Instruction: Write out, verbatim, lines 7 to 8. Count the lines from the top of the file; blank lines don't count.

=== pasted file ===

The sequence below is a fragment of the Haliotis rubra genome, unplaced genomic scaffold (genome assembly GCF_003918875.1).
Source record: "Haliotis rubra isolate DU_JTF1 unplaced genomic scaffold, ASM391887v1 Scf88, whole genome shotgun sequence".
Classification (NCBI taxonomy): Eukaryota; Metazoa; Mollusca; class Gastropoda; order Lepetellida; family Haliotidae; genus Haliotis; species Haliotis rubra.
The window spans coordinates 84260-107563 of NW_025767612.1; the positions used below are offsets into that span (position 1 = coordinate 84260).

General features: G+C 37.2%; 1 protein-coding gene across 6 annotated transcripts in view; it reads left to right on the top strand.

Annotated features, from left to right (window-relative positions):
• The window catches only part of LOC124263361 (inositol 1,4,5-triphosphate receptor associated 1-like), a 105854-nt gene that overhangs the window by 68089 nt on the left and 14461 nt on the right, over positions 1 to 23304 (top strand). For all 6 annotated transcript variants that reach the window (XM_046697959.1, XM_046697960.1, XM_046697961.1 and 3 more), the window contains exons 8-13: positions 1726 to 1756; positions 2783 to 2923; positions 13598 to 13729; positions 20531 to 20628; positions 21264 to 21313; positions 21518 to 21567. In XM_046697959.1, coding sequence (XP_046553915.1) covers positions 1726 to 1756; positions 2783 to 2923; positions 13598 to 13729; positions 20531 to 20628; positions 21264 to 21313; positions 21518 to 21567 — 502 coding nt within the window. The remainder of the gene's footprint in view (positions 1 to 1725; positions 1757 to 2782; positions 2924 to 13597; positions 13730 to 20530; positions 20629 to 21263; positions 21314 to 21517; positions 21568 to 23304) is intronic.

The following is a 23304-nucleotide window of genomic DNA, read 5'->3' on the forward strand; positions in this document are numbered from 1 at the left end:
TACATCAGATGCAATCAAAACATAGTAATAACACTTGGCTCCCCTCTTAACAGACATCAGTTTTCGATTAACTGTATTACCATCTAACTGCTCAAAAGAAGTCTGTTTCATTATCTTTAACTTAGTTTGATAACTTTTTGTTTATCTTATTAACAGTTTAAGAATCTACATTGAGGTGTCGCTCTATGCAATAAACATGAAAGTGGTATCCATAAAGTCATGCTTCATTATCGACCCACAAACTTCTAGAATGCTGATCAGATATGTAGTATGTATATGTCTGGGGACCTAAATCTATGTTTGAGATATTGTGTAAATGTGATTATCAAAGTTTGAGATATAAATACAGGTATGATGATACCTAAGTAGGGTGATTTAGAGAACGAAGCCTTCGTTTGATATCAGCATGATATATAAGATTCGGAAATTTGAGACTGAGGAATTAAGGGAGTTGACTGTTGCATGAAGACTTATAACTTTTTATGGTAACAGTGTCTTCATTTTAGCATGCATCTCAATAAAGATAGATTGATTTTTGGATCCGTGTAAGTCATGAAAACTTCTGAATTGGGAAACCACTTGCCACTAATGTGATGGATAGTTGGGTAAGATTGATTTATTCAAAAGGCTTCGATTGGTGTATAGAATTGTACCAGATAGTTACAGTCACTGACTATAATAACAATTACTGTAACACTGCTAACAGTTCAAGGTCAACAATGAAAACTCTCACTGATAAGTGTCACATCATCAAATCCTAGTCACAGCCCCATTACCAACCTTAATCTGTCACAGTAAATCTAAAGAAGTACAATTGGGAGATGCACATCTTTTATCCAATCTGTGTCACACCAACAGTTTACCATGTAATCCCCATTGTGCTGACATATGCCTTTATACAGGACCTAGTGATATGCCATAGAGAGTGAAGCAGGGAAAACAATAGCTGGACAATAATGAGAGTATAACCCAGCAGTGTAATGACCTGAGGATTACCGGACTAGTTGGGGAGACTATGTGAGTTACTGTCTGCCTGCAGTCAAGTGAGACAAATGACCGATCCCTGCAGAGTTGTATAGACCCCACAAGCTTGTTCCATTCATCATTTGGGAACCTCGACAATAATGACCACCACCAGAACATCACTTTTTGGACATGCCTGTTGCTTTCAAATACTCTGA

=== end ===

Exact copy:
• The window catches only part of LOC124263361 (inositol 1,4,5-triphosphate receptor associated 1-like), a 105854-nt gene that overhangs the window by 68089 nt on the left and 14461 nt on the right, over positions 1 to 23304 (top strand). For all 6 annotated transcript variants that reach the window (XM_046697959.1, XM_046697960.1, XM_046697961.1 and 3 more), the window contains exons 8-13: positions 1726 to 1756; positions 2783 to 2923; positions 13598 to 13729; positions 20531 to 20628; positions 21264 to 21313; positions 21518 to 21567. In XM_046697959.1, coding sequence (XP_046553915.1) covers positions 1726 to 1756; positions 2783 to 2923; positions 13598 to 13729; positions 20531 to 20628; positions 21264 to 21313; positions 21518 to 21567 — 502 coding nt within the window. The remainder of the gene's footprint in view (positions 1 to 1725; positions 1757 to 2782; positions 2924 to 13597; positions 13730 to 20530; positions 20629 to 21263; positions 21314 to 21517; positions 21568 to 23304) is intronic.

The following is a 23304-nucleotide window of genomic DNA, read 5'->3' on the forward strand; positions in this document are numbered from 1 at the left end: